An advanced future for Gevo
Gevo Inc. is diligently working to scale up its isobutanol production technology. The company recently purchased an ethanol plant in Minnesota, which will be converted to isobutanol production by mid 2012, and a second conversion project is also in the works in South Dakota via a joint venture, said Dave Munz, the company’s business development manager for transportation fuels. Munz said that the South Dakota project should be producing by late 2012 or early 2013. “The adoption rate from [that point on] is a function of how fast people see this as an opportunity to move forward,” he said.
Gevo’s technology is focused on retrofitting existing ethanol plants. “Why recreate the wheel?” asked Munz. “There is 14-plus billion gallons of infrastructure out there. A lot of money has been spent, so let’s use the existing plants.”
While Gevo’s process will initially utilize corn feedstock, Munz noted that it may be possible for the resulting fuel to generate advanced renewable identification numbers (RINs). “If I take a plant, convert it to isobutanol, and find a different energy source than natural gas to fire the plant—whether that be anaerobic digestion,…wood fired boilers or some biomass-based boiler—I have the capability of approaching the U.S. EPA to get an advanced RIN type,” he said. “That means that I have a 50 percent greenhouse gas reduction.”
According to Munz, Gevo has an advanced pathway pending with the EPA right now. “Later this year we hope to have a response back from the EPA,” he said. “With EPA there is no guarantee on anything, but they pre-reviewed our process for getting to 50 percent greenhouse gas [reduction], we made the recommended changes to our submission that they told us, so we’ll see.”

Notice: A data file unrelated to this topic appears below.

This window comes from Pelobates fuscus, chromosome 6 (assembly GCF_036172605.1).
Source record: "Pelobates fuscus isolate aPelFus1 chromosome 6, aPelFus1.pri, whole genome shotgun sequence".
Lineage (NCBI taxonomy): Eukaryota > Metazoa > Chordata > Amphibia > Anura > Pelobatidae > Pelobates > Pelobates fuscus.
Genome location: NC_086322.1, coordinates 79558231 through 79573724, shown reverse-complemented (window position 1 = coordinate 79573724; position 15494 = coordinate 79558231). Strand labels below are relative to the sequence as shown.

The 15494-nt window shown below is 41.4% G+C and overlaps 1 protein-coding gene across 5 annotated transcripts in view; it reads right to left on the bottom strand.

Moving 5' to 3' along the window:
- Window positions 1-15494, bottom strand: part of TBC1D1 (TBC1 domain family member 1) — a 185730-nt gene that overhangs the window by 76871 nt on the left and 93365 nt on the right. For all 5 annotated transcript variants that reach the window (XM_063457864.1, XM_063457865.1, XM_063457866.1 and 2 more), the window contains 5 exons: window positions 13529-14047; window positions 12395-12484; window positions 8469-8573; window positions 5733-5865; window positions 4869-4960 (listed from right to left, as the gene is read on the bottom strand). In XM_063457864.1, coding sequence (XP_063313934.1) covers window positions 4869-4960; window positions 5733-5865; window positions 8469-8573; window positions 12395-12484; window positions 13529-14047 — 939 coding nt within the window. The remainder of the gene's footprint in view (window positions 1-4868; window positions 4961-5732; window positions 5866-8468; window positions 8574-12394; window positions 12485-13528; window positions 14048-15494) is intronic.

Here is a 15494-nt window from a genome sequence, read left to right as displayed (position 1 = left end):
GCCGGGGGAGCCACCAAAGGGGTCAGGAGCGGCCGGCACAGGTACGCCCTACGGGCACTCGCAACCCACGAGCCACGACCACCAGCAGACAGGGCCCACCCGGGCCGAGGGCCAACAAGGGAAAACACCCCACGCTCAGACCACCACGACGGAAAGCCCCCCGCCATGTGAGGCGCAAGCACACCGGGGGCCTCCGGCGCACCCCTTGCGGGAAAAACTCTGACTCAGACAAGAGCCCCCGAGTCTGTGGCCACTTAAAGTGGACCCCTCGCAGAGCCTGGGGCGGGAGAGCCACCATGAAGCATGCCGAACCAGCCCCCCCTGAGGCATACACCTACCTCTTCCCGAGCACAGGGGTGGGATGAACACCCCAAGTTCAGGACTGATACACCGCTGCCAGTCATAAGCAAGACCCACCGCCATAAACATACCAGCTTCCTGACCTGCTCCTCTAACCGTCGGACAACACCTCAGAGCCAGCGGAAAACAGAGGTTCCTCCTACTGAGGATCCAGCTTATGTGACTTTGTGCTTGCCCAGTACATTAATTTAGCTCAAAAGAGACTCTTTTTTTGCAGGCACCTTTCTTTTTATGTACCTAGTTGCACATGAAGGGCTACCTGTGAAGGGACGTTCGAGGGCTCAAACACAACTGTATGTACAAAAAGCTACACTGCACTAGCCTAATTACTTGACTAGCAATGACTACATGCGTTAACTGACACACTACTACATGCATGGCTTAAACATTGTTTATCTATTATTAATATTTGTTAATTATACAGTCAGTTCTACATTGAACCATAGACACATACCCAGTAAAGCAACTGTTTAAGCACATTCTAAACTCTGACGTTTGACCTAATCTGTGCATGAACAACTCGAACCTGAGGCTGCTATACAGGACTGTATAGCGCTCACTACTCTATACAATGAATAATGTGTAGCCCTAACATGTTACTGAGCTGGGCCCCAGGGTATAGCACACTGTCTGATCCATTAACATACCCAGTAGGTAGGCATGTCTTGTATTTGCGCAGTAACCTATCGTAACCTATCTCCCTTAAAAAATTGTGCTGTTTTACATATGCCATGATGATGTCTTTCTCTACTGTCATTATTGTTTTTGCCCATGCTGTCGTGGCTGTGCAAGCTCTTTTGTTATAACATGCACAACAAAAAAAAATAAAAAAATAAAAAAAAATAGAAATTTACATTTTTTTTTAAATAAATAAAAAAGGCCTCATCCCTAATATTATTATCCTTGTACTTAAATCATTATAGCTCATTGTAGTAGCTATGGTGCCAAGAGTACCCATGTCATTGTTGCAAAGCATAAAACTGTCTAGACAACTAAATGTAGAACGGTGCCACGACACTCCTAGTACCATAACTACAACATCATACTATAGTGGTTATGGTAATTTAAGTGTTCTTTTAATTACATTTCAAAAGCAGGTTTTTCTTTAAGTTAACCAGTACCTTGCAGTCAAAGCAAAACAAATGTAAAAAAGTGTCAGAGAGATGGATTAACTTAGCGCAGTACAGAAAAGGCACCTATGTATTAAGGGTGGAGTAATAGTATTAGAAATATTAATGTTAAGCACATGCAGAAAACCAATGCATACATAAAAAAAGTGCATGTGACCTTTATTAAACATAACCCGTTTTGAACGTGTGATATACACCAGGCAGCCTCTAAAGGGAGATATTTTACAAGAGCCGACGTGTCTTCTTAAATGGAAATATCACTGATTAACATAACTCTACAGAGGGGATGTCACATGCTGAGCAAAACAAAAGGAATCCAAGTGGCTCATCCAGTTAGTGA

Although Gevo intends to use corn as a feedstock initially, Munz stresses that will not always be the case. “We recognize that the future is not corn,” he said. “As soon as it is practical, you have to get off the corn and you have to find another feedstock that is going to give you sufficient material to make the products.”
In fact, Gevo has a strategic alliance with Cargill that should allow it to transfer the production pathway of its current yeast to one that can consume both C5 and C6 sugars. “Our management team, when they were at Cargill, basically developed a yeast that eats both C5 and C6 sugars. As that technology is made available to the industry at a cost that is competitive, we can bolt it onto the front end, switch out the corn, and put our pathway into the bug that eats both C5 and C6 sugars.”
Gevo strongly believes that isobutanol will have a market as a drop-in fuel, said Munz. However, the company is also targeting other possible markets. “By the end of this year, we will have a 10,000 gallon-per-month facility [here in Texas]—a pilot plant—that will be making iso-paraffinic kerosene (IPK) from isobutanol,” he continued. “That [IPK] is being used for engine testing for biojet.” A prestep to that conversion involves taking the water off the isobutanol molecule, resulting in an isobutylene molecule. Isobutylene or butylene molecules can be combined to produce not only biojet and IPK, but also alkylate and diesel.
Munz spoke about Gevo’s technology and business plan at the International Biorefining Conference & Trade Show in Houston on Sept. 15 on a panel titled “Exploring Market Drivers and Opportunities for Advanced Biofuels and Biobased Chemicals.” Additional speakers on the panel included Patrik Lownertz, vice president of sales and marketing at Chemrec AB; Patrick Truesdale, senior consultant at Emerson Process Management; and Alejandro Zamorano, a U.S. Bioenergy Analyst with Bloomberg L.P.